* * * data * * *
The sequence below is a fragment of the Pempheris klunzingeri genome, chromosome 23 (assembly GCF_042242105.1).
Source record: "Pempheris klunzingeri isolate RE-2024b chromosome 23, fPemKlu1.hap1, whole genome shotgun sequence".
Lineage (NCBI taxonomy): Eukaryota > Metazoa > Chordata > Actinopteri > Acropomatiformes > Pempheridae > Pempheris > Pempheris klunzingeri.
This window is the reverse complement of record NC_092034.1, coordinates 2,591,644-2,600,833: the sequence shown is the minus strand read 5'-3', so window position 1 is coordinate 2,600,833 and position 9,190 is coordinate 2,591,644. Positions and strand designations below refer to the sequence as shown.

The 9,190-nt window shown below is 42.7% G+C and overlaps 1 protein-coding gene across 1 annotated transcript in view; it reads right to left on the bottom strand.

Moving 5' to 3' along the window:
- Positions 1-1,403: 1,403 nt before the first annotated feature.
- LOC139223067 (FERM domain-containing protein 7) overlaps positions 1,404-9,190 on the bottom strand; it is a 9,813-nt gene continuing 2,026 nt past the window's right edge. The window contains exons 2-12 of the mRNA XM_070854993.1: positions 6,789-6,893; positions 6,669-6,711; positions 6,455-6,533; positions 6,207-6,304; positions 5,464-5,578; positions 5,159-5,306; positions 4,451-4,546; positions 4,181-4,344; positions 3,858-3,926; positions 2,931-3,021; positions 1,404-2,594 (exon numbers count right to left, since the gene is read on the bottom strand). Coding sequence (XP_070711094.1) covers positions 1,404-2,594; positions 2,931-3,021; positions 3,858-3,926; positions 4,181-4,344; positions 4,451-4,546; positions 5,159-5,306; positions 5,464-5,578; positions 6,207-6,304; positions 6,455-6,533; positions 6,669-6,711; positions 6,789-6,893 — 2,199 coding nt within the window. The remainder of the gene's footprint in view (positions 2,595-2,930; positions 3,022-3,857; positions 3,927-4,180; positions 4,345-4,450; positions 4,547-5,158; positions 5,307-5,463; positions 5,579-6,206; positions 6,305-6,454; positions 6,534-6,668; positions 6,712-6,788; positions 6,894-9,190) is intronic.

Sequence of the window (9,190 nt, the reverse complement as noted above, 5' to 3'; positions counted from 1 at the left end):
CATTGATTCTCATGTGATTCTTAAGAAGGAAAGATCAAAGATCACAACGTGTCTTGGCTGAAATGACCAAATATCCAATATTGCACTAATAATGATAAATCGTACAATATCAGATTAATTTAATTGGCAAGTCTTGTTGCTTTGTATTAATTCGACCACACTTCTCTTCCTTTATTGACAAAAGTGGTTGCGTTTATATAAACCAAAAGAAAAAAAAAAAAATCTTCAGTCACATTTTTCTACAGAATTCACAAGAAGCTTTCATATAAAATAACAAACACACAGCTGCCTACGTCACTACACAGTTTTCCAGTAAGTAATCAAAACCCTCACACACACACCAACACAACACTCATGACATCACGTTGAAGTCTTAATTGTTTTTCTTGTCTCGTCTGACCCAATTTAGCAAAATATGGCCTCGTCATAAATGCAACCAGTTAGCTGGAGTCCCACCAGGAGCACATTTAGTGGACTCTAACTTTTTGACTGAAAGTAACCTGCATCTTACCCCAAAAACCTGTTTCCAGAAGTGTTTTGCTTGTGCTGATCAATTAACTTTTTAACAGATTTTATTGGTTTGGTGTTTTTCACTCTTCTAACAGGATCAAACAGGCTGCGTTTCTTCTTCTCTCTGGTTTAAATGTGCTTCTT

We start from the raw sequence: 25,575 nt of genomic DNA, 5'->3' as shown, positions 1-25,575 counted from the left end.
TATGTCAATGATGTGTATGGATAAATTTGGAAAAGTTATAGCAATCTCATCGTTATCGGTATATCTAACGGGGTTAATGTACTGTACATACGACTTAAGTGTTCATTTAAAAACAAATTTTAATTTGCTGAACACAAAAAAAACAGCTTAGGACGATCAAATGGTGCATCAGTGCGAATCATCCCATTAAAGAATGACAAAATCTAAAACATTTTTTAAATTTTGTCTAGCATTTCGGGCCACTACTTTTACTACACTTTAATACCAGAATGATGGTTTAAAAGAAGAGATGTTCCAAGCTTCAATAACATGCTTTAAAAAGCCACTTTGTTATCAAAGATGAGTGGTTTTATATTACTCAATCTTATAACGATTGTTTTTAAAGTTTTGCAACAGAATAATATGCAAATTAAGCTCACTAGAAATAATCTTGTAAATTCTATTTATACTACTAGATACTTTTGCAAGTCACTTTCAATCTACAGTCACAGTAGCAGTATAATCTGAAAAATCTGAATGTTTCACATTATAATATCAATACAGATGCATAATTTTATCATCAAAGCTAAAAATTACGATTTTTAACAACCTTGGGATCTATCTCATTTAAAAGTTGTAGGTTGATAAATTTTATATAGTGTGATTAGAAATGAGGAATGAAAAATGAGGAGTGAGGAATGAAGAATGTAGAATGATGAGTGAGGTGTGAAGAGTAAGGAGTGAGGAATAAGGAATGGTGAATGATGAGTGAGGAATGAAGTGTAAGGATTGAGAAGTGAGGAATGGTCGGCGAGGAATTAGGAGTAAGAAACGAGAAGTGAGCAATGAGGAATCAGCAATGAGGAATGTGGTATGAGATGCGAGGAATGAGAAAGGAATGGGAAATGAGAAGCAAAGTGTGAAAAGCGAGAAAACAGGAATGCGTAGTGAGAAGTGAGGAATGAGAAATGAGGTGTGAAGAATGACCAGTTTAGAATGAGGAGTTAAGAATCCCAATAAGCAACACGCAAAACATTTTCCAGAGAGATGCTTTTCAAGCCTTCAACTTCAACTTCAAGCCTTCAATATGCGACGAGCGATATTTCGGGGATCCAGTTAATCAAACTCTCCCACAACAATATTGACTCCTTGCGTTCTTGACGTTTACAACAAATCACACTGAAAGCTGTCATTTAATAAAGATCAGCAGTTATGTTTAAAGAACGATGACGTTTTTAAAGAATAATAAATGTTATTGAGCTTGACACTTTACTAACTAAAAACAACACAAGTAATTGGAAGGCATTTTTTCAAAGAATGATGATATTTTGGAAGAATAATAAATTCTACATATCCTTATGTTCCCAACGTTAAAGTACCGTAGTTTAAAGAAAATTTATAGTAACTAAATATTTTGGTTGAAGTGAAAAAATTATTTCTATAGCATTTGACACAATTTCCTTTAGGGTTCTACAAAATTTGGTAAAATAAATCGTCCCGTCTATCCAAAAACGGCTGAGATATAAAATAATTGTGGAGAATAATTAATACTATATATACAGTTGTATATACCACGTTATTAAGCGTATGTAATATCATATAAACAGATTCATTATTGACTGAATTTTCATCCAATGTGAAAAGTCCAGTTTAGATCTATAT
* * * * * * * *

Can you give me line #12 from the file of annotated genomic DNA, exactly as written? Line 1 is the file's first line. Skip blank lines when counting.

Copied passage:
TATGTCAATGATGTGTATGGATAAATTTGGAAAAGTTATAGCAATCTCATCGTTATCGGTATATCTAACGGGGTTAATGTACTGTACATACGACTTAAGTGTTCATTTAAAAACAAATTTTAATTTGCTGAACACAAAAAAAACAGCTTAGGACGATCAAATGGTGCATCAGTGCGAATCATCCCATTAAAGAATGACAAAATCTAAAACATTTTTTAAATTTTGTCTAGCATTTCGGGCCACTACTTTTACTACACTTTAATACCAGAATGATGGTTTAAAAGAAGAGATGTTCCAAGCTTCAATAACATGCTTTAAAAAGCCACTTTGTTATCAAAGATGAGTGGTTTTATATTACTCAATCTTATAACGATTGTTTTTAAAGTTTTGCAACAGAATAATATGCAAATTAAGCTCACTAGAAATAATCTTGTAAATTCTATTTATACTACTAGATACTTTTGCAAGTCACTTTCAATCTACAGTCACAGTAGCAGTATAATCTGAAAAATCTGAATGTTTCACATTATAATATCAATACAGATGCATAATTTTATCATCAAAGCTAAAAATTACGATTTTTAACAACCTTGGGATCTATCTCATTTAAAAGTTGTAGGTTGATAAATTTTATATAGTGTGATTAGAAATGAGGAATGAAAAATGAGGAGTGAGGAATGAAGAATGTAGAATGATGAGTGAGGTGTGAAGAGTAAGGAGTGAGGAATAAGGAATGGTGAATGATGAGTGAGGAATGAAGTGTAAGGATTGAGAAGTGAGGAATGGTCGGCGAGGAATTAGGAGTAAGAAACGAGAAGTGAGCAATGAGGAATCAGCAATGAGGAATGTGGTATGAGATGCGAGGAATGAGAAAGGAATGGGAAATGAGAAGCAAAGTGTGAAAAGCGAGAAAACAGGAATGCGTAGTGAGAAGTGAGGAATGAGAAATGAGGTGTGAAGAATGACCAGTTTAGAATGAGGAGTTAAGAATCCCAATAAGCAACACGCAAAACATTTTCCAGAGAGATGCTTTTCAAGCCTTCAACTTCAACTTCAAGCCTTCAATATGCGACGAGCGATATTTCGGGGATCCAGTTAATCAAACTCTCCCACAACAATATTGACTCCTTGCGTTCTTGACGTTTACAACAAATCACACTGAAAGCTGTCATTTAATAAAGATCAGCAGTTATGTTTAAAGAACGATGACGTTTTTAAAGAATAATAAATGTTATTGAGCTTGACACTTTACTAACTAAAAACAACACAAGTAATTGGAAGGCATTTTTTCAAAGAATGATGATATTTTGGAAGAATAATAAATTCTACATATCCTTATGTTCCCAACGTTAAAGTACCGTAGTTTAAAGAAAATTTATAGTAACTAAATATTTTGGTTGAAGTGAAAAAATTATTTCTATAGCATTTGACACAATTTCCTTTAGGGTTCTACAAAATTTGGTAAAATAAATCGTCCCGTCTATCCAAAAACGGCTGAGATATAAAATAATTGTGGAGAATAATTAATACTATATATACAGTTGTATATACCACGTTATTAAGCGTATGTAATATCATATAAACAGATTCATTATTGACTGAATTTTCATCCAATGTGAAAAGTCCAGTTTAGATCTATAT